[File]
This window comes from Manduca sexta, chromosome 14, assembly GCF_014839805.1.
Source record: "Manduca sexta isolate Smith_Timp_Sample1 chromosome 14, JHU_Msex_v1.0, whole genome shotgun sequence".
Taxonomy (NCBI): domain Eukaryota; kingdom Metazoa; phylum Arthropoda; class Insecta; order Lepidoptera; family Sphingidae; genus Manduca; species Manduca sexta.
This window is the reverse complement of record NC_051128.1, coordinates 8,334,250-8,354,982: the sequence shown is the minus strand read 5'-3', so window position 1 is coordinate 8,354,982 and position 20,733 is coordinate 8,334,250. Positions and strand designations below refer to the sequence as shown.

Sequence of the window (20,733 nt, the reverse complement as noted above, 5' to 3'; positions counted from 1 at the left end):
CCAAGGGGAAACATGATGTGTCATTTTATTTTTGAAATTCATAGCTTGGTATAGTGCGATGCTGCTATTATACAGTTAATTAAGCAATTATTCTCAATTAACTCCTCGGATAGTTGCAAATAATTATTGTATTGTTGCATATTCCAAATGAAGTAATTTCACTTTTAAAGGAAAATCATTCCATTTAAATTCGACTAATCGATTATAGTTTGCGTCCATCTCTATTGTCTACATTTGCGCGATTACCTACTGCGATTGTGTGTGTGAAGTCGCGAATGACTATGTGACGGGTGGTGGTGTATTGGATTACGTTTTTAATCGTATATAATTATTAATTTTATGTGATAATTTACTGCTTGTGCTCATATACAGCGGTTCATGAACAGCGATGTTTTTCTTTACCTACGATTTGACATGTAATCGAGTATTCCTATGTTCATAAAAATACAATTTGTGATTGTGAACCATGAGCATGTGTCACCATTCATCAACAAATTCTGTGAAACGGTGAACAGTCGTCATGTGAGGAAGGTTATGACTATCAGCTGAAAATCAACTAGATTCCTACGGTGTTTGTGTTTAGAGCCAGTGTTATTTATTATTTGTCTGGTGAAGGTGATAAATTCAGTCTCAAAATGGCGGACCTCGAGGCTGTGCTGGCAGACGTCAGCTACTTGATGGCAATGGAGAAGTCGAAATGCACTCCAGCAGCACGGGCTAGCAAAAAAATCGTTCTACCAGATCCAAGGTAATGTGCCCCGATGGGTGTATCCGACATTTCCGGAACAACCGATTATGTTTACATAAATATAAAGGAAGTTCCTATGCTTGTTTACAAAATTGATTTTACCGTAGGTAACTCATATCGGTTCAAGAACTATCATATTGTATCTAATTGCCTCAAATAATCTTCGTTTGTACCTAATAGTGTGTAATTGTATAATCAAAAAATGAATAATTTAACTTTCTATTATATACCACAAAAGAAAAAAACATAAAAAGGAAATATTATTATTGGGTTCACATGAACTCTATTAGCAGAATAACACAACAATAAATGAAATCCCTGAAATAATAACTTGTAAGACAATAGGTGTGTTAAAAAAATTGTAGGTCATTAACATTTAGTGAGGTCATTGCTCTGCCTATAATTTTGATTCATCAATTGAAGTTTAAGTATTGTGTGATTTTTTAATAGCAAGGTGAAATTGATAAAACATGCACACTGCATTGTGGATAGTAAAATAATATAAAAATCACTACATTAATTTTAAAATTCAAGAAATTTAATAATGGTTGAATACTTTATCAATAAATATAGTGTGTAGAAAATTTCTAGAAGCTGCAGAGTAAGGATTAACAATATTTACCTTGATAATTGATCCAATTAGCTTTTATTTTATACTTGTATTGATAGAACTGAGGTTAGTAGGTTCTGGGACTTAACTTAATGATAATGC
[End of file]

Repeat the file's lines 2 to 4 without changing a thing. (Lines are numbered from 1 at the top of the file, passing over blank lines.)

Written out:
Source record: "Manduca sexta isolate Smith_Timp_Sample1 chromosome 14, JHU_Msex_v1.0, whole genome shotgun sequence".
Taxonomy (NCBI): domain Eukaryota; kingdom Metazoa; phylum Arthropoda; class Insecta; order Lepidoptera; family Sphingidae; genus Manduca; species Manduca sexta.
This window is the reverse complement of record NC_051128.1, coordinates 8,334,250-8,354,982: the sequence shown is the minus strand read 5'-3', so window position 1 is coordinate 8,354,982 and position 20,733 is coordinate 8,334,250. Positions and strand designations below refer to the sequence as shown.